The first line, “John and Mitchy were getting’ kind of itchy just to leave the folk music behind,” refers to John and Michelle’s activities as folk singers in the early ’60s. John Phillips, then 26, had been singing with a folk group called the Journeymen when he met 17-year-old Michelle Gilliam during a tour stop in San Francisco. They fell in love and, after John divorced his first wife, married on Dec. 31, 1962, moving to New York where they began writing songs together while Michelle did modeling work to earn some cash. By late 1964, with the rock scene exploding, John and Michelle had become, like many others, “itchy” to move away from folk. It wasn’t all that easy, they quickly discovered, and the couple, along with Doherty formed the New Journeymen in the meantime. (Trivia note: Early New Journeymen member Marshall Brickman, who was replaced by Doherty, went on to co-write some of Woody Allen’s best-known films and won an Oscar for Annie Hall.)

In the meantime, other similarly inclined folk artists were coming into one another’s orbits. First, there were “Zal and Denny, workin’ for a penny, tryin’ to get a fish on a line,” which refers to Zal Yanovsky and Dennis (known as Denny) Doherty. Both Canadians, they’d been working together in a folk trio called the Halifax Three in their home country. “In a coffeehouse Sebastian sat” brings into the picture John Sebastian, the New York City-born singer-songwriter who at the time was part of the Even Dozen Jug Band and would soon form one of the most beloved American rock bands of the era. And then there were “McGuinn and McGuire, just a gettin’ higher in L.A., you know where that’s at.” McGuinn, of course, was Jim (later Roger) McGuinn, whose group the Byrds would vault to the top of the charts with their cover of Bob Dylan’s “Mr. Tambourine Man” in the late spring of ’65, while McGuire was Barry, whose rendition of P.F. Sloan’s protest song “Eve of Destruction” struck a nerve that summer, also catapulting to the #1 position.

The first verse leaves off with a name-drop of the fourth member of the Mamas and the Papas: “And no one’s gettin’ fat except Mama Cass.” Cass Elliot (born Ellen Naomi Cohen), originally from Baltimore, she also had a background in folk music when she came to the attention of the other folkies in the song. She’d sung in a trio called the Big 3 with Tim Rose and Cass’ husband, James Hendricks (not to be confused with New York scene regular Jimi Hendrix), but like the others she saw the proverbial writing on the wall and wanted to expand her range of music. The “gettin’ fat” remark has a double meaning, however: not only was Elliot physically large but she was the only future M&P member who was making a decent living with her music, singing jazz in the Washington, D.C., area.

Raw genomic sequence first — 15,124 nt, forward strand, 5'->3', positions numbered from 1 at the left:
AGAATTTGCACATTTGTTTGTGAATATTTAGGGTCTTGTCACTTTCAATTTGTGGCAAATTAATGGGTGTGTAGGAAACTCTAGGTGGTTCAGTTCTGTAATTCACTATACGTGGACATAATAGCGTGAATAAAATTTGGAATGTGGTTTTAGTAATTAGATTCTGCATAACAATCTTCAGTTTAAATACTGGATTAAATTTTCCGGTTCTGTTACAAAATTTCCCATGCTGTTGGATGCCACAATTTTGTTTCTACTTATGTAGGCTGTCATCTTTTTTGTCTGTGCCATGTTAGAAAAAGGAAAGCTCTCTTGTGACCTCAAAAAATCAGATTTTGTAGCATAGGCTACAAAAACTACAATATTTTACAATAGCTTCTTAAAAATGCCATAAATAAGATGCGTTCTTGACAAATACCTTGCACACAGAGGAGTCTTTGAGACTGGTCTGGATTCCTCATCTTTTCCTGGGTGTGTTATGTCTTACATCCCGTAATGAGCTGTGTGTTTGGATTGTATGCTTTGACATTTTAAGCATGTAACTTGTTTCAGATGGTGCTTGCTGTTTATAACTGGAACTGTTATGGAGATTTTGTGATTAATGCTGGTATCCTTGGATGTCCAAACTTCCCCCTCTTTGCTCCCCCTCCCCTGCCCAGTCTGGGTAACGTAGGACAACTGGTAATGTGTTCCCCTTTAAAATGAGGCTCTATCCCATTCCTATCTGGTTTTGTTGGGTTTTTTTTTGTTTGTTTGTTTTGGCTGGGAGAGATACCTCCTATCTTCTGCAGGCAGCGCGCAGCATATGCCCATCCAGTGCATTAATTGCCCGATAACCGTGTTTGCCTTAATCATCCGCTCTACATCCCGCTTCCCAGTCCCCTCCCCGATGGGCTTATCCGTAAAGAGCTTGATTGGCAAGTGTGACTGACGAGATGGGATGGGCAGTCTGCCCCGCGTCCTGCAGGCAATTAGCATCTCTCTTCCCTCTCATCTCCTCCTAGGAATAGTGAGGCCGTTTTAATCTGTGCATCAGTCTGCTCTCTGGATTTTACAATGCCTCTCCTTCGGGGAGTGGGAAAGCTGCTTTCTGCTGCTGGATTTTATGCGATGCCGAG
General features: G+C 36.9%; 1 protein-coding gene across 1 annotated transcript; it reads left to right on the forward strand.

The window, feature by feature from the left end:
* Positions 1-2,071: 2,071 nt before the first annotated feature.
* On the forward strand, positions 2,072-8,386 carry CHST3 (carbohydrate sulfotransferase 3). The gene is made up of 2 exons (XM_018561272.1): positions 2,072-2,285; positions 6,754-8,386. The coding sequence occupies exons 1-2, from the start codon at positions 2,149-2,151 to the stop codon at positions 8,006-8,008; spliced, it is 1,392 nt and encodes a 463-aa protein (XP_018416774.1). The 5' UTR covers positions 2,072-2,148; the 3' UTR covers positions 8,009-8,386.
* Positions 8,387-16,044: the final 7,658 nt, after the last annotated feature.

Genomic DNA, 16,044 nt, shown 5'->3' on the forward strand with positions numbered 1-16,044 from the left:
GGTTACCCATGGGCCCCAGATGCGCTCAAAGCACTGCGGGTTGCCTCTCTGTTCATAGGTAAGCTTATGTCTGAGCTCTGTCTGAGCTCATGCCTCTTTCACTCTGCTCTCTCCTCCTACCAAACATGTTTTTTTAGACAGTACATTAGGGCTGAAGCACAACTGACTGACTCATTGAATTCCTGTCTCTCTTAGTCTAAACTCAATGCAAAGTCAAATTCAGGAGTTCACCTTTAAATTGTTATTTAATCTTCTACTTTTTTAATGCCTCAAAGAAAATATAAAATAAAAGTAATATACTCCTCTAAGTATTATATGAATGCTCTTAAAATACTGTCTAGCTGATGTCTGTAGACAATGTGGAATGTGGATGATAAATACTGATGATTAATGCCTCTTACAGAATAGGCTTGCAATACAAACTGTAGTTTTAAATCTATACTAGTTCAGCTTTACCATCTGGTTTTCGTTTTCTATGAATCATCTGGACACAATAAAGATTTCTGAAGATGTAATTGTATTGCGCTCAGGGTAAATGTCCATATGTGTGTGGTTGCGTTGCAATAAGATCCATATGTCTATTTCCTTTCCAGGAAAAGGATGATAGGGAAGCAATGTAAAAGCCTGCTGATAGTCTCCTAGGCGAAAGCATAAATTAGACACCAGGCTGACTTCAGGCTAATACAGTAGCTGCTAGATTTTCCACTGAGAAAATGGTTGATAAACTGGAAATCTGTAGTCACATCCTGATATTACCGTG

The second verse begins with a couple of mutual compliments: “Zally said, ‘Denny, you know there aren’t many who can sing a song the way that you do, let’s go south.’ Denny said, ‘Zally, golly, don’t you think that I wish I could play guitar like you?’” And so they headed south from Canada, soon finding themselves at a popular club in New York’s Greenwich Village: “Zal, Denny and Sebastian sat (at the Night Owl), and after every number they’d pass the hat.” (More trivia: The Night Owl would become the home base of the Lovin’ Spoonful, Sebastian and Yanovsky’s group, and much later on would be the site of the famed New York record store Bleecker Bob’s.)

Meanwhile, McGuinn and McGuire were “still a-gettin’ higher in L.A.” and Mama Cass was still “gettin’ fat,” but no one had yet found their destinies.

Verse three gives us some more background on Cass’ run-up to joining the group. She was planning to attend college at Swarthmore, the song says, but instead hitchhiked to New York to see if she could make it in the music world. (Trivia note: Cass never planned to go to Swarthmore—she wanted to attend Goucher College near her hometown of Baltimore. But John Phillips needed a rhyme so he used sophomore and Swarthmore.) Upon her arrival in NYC, she met Denny Doherty and fell in love with him.

“Called John and Zal and that was the Mugwumps” adds the next piece to the puzzle: The Mugwumps were a folk quintet formed in 1964 featuring Elliot, Doherty, Sebastian, Yanovsky and Hendricks. (The John here refers to Sebastian, not Phillips.)

The Mugwumps recorded enough material to be compiled into an album in 1967, which did not feature Sebastian, but the group was short-lived as its members were also “itchy to leave the folk music behind.” The next verse ties up the loose ends and takes us to the point where everyone is on the verge of fame: “Sebastian and Zal formed the Spoonful; Michelle, John and Denny getting’ very tuneful; McGuinn and McGuire just a-catchin’ fire in L.A., you know where that’s at.”